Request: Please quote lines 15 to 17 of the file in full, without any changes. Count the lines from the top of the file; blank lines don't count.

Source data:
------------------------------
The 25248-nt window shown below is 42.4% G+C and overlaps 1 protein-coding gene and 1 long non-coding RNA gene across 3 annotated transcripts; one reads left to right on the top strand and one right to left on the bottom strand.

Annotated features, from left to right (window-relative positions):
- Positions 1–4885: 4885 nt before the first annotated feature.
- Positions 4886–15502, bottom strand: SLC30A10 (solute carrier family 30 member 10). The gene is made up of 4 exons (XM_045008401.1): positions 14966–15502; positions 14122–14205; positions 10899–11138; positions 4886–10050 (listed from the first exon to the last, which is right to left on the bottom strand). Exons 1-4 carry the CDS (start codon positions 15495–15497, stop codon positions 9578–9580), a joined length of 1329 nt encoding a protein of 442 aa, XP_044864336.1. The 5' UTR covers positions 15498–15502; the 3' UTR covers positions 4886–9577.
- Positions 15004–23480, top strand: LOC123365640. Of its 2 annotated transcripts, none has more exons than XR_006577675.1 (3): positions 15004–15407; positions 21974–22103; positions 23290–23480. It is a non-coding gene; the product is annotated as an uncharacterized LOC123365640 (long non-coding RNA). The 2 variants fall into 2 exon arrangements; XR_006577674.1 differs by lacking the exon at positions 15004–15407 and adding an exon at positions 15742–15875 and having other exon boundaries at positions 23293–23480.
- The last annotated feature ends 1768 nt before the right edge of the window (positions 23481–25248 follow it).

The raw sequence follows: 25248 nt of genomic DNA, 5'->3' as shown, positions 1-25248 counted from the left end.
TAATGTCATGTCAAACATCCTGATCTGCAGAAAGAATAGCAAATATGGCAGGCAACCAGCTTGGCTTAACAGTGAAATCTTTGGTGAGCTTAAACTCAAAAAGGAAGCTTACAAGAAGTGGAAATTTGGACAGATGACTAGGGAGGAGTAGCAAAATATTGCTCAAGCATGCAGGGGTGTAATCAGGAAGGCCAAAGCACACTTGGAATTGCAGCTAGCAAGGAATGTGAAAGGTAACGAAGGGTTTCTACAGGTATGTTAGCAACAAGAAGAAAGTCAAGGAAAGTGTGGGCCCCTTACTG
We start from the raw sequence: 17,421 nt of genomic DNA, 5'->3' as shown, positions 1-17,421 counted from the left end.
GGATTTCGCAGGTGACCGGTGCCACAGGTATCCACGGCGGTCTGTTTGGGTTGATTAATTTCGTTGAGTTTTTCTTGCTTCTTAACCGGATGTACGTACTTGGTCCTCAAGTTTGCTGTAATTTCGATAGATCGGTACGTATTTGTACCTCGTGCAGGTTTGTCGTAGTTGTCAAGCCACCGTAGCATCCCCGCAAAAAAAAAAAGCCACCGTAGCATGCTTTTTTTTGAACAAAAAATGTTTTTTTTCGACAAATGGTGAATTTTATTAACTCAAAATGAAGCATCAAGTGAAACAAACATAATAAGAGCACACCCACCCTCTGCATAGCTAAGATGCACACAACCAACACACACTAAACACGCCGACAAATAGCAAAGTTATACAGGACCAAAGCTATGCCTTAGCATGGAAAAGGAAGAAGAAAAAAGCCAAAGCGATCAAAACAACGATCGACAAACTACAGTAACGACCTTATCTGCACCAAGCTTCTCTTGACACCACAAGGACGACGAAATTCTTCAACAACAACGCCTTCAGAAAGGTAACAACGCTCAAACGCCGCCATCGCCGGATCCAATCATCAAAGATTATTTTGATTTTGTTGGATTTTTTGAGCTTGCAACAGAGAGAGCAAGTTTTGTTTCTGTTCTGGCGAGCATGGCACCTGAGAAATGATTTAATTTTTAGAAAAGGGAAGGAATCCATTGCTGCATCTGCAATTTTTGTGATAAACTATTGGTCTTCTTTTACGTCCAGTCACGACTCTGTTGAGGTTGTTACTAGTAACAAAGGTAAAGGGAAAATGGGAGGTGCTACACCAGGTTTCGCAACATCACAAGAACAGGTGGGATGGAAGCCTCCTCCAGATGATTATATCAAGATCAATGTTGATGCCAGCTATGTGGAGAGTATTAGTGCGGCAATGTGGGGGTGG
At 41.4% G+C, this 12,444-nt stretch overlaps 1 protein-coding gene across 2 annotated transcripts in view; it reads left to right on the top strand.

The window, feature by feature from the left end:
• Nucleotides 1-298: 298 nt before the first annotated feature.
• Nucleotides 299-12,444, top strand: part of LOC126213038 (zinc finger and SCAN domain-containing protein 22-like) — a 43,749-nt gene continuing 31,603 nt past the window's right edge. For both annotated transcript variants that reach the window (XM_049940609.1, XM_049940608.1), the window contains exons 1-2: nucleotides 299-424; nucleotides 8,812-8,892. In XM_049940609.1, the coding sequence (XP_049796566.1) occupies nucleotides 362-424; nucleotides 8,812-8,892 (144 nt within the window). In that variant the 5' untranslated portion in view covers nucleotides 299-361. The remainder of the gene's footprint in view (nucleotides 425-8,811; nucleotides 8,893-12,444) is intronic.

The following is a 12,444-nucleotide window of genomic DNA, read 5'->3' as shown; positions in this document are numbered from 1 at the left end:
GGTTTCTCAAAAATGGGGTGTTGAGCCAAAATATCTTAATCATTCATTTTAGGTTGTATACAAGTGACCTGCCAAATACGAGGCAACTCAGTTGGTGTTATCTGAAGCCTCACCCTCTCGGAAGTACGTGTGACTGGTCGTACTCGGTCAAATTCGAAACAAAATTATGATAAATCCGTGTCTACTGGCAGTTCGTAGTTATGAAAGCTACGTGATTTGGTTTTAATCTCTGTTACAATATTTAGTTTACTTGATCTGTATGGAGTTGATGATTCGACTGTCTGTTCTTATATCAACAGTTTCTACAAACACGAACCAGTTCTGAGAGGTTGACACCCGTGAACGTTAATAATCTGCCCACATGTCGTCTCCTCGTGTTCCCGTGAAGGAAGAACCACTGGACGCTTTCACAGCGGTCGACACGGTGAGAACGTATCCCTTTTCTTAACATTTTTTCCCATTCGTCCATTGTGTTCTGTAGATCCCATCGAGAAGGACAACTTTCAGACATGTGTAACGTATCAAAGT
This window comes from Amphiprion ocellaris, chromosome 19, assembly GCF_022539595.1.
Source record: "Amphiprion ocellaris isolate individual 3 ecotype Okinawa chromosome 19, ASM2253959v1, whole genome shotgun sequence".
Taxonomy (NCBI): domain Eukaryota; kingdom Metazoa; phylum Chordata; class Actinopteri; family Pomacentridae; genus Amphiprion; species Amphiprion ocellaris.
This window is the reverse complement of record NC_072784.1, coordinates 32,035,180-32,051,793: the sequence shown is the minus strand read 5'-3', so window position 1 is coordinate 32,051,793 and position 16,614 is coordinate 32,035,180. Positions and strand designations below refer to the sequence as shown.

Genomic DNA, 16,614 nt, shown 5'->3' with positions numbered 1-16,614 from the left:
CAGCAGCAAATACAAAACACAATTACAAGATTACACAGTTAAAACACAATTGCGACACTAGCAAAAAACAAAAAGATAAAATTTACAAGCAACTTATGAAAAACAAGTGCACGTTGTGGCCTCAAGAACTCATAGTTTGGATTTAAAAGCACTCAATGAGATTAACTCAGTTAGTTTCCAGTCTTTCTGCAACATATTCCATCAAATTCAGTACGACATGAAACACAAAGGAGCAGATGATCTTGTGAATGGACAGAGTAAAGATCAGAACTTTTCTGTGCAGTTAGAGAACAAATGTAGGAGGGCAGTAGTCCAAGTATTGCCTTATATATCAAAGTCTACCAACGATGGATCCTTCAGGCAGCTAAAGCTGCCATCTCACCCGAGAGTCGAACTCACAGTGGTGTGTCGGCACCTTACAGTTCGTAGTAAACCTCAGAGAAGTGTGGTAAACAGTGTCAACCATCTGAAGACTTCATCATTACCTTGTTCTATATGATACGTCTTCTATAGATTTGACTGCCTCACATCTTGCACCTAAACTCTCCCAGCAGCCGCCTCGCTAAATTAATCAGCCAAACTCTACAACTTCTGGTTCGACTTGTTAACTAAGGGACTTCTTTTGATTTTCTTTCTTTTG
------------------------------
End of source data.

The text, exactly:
The following is a 12,444-nucleotide window of genomic DNA, read 5'->3' as shown; positions in this document are numbered from 1 at the left end:
GGTTTCTCAAAAATGGGGTGTTGAGCCAAAATATCTTAATCATTCATTTTAGGTTGTATACAAGTGACCTGCCAAATACGAGGCAACTCAGTTGGTGTTATCTGAAGCCTCACCCTCTCGGAAGTACGTGTGACTGGTCGTACTCGGTCAAATTCGAAACAAAATTATGATAAATCCGTGTCTACTGGCAGTTCGTAGTTATGAAAGCTACGTGATTTGGTTTTAATCTCTGTTACAATATTTAGTTTACTTGATCTGTATGGAGTTGATGATTCGACTGTCTGTTCTTATATCAACAGTTTCTACAAACACGAACCAGTTCTGAGAGGTTGACACCCGTGAACGTTAATAATCTGCCCACATGTCGTCTCCTCGTGTTCCCGTGAAGGAAGAACCACTGGACGCTTTCACAGCGGTCGACACGGTGAGAACGTATCCCTTTTCTTAACATTTTTTCCCATTCGTCCATTGTGTTCTGTAGATCCCATCGAGAAGGACAACTTTCAGACATGTGTAACGTATCAAAGT
This window comes from Amphiprion ocellaris, chromosome 19, assembly GCF_022539595.1.